Monday, May 6, 2013

Google Glass Personalized Medicine

I've been thinking about the potential Google Glass has in medicine. My primary focus has been its role in a physician's daily routine. One idea (though morbid) would be a pathologist performing autopsies using Glass to record the procedure and take still shots. Another would be allowing general practice doctors to both record encounters as well as manage short bursts of patient data without having to interfere with patient interaction.

This sort of workflow could greatly improve care in any number of ways. That was on my mind when I  started imagining what I'd like to be able to do if I had Glass.

"Okay Glass, diagnose cough... *cough*" -- Return list of possibilities with percentage matches

"Okay Glass, what's my heart rate?" -- Pull data from a heart rate monitor

"Okay Glass, what's my blood sugar?" -- Pull data from a glucose monitor

--Glass Notification Pushed-- Blood Sugar Low

-- Glass Notification Pushed-- Arrhythmia Detected

The potential for this level of preventative care and getting this sort of health information easily is staggering. And developing these services is made easy with the Mirror API. I know what I'm doing in my free time.


Wednesday, March 27, 2013

p2pefs - Peer to Peer Encrypted File System

I've finally started writing one of the ideas I've had mulling around in my noggin for years.


What does it do?
It allows people to back up files securely and privately across a network of peers. Peers may specify the max amount of storage they will allow. All the peers receive and store are pre-encrypted chunks of a file. On receipt they encrypt it a second time with a random-generated key and send the key back to the file's source.

Any peer can retrieve any file from the network with:
1) The file's generated uuid
2) The chunk's host key
3) The origin's key

What's next?
My current goal is to build a functional alpha build and test it with several people. I whipped up a utility that encrypts files accordingly, and I'm currently working on writing the tracker software. 

Why?
It seems like a neat idea. I feel more peer to peer applications are going to start emerging and though this idea might not stick, hopefully lessons may be learned as I try piecing this together. :)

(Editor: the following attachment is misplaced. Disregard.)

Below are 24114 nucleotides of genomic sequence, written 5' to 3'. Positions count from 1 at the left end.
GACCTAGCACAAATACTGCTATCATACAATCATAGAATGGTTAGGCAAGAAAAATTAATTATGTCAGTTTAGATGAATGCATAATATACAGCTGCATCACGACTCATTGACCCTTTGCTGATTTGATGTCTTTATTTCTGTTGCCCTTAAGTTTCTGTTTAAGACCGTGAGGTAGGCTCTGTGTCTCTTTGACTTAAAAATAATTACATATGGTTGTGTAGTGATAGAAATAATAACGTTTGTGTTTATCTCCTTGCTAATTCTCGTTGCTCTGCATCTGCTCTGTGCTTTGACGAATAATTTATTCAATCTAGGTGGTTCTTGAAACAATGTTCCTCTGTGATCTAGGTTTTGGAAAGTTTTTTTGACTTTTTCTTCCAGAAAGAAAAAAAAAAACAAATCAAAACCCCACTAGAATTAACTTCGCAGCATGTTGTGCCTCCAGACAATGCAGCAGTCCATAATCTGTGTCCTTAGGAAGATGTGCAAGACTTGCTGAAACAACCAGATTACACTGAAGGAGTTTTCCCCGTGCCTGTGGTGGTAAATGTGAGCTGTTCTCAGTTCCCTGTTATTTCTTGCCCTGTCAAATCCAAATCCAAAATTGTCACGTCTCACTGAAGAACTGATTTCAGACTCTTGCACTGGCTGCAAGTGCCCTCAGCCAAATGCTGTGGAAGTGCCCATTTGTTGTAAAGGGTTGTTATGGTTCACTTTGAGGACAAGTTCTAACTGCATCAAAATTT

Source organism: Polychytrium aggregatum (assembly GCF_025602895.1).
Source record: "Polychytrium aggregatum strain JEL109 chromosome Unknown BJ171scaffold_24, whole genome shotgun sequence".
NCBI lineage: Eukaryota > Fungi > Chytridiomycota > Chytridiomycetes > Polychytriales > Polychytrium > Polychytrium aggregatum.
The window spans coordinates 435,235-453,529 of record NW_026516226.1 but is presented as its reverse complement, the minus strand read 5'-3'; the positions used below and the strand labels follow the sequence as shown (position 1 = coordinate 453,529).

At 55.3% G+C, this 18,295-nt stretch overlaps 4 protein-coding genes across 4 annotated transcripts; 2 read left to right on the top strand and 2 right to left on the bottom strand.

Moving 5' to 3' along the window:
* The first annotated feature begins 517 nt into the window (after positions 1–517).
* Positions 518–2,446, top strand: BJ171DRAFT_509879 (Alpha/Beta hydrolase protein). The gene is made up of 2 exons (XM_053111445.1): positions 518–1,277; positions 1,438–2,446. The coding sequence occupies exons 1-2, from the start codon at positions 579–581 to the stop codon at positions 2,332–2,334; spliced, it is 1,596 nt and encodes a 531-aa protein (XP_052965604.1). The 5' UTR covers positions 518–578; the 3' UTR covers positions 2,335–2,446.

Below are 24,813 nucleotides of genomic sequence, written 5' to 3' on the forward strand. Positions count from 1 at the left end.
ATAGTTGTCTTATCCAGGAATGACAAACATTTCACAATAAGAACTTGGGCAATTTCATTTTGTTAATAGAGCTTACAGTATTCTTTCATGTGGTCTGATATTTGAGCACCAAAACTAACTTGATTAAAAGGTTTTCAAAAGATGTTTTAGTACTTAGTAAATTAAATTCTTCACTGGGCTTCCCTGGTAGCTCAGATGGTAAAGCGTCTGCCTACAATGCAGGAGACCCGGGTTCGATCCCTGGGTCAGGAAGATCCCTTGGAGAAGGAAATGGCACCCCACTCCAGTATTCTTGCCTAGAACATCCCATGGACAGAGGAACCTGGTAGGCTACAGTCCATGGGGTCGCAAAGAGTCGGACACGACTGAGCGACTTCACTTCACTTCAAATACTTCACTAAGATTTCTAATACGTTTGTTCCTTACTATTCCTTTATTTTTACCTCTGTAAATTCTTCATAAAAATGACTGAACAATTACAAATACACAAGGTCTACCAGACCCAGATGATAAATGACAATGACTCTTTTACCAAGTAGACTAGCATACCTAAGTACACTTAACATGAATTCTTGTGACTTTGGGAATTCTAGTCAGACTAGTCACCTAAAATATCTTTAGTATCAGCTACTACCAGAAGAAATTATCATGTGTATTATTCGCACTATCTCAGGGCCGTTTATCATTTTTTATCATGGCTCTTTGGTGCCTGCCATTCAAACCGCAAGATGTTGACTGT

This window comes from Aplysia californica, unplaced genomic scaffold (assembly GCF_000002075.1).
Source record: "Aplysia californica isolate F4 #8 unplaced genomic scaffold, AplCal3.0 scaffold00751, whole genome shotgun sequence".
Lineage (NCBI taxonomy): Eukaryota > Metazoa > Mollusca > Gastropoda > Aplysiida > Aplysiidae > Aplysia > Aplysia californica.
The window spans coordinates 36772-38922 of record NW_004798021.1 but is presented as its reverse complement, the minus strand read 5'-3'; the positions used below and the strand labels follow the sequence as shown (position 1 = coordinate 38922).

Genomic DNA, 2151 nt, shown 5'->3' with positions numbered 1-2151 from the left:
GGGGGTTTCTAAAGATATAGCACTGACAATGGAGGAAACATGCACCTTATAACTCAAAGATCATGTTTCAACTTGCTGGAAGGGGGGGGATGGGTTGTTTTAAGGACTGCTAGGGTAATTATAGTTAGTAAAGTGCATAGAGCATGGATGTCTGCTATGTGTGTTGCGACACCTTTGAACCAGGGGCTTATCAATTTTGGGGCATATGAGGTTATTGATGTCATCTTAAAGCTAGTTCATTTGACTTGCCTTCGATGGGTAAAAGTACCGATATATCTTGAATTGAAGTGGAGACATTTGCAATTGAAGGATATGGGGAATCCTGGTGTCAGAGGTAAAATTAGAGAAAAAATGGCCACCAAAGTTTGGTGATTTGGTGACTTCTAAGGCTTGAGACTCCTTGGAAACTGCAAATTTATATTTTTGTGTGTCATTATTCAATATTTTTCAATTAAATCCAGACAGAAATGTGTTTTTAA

Friday, March 15, 2013

IRC Bots for AFK Productivity!

    Recently I've been going crazy and hacking together random ideas for the Bitcoin and Litecoin community. The entire cryptocoin movement seems really awesome and is at a stage where the more services that offer / promote it, the more traction it will get. Among my creations have been a pay-for-download hosting site (flibbur), a means to purchase LiteCoins using USD (CoinFront) and a site that is clearly named, Cookies4Coins

    Both CoinFront and Cookies4Coins require manual action to process orders placed by users. The problem for me was, I don't trust my phone getting the email alerts to tell me "Hey bro, you have an action item for X" -- Enter sumdumbot. Sumdumbot has been a love hate project I've worked on for over five years. At its core it is one of the most basic IRC bots ever. It logs all links posted in the channel and you can go back and see who posted what when. It also does weather, has a random recipe generator, and can be the biggest pain in my ass. 

    Considering both Bob and myself spend more time in IRC than we do physically talking it only made sense to have sumdumbot alert the channel of our friends when something needed doing. It seemed like a neat novel approach to making sure things got done knowing who we are.

It dawned on me how far sumdumbot has come along though, when I realized all I'd have to do is have the store front code just send a JSON request to sumdumbot's webserver. An hour later and some elbow grease, Cookies4Coins and CoinFront orders now have sumdumbot alert me in IRC.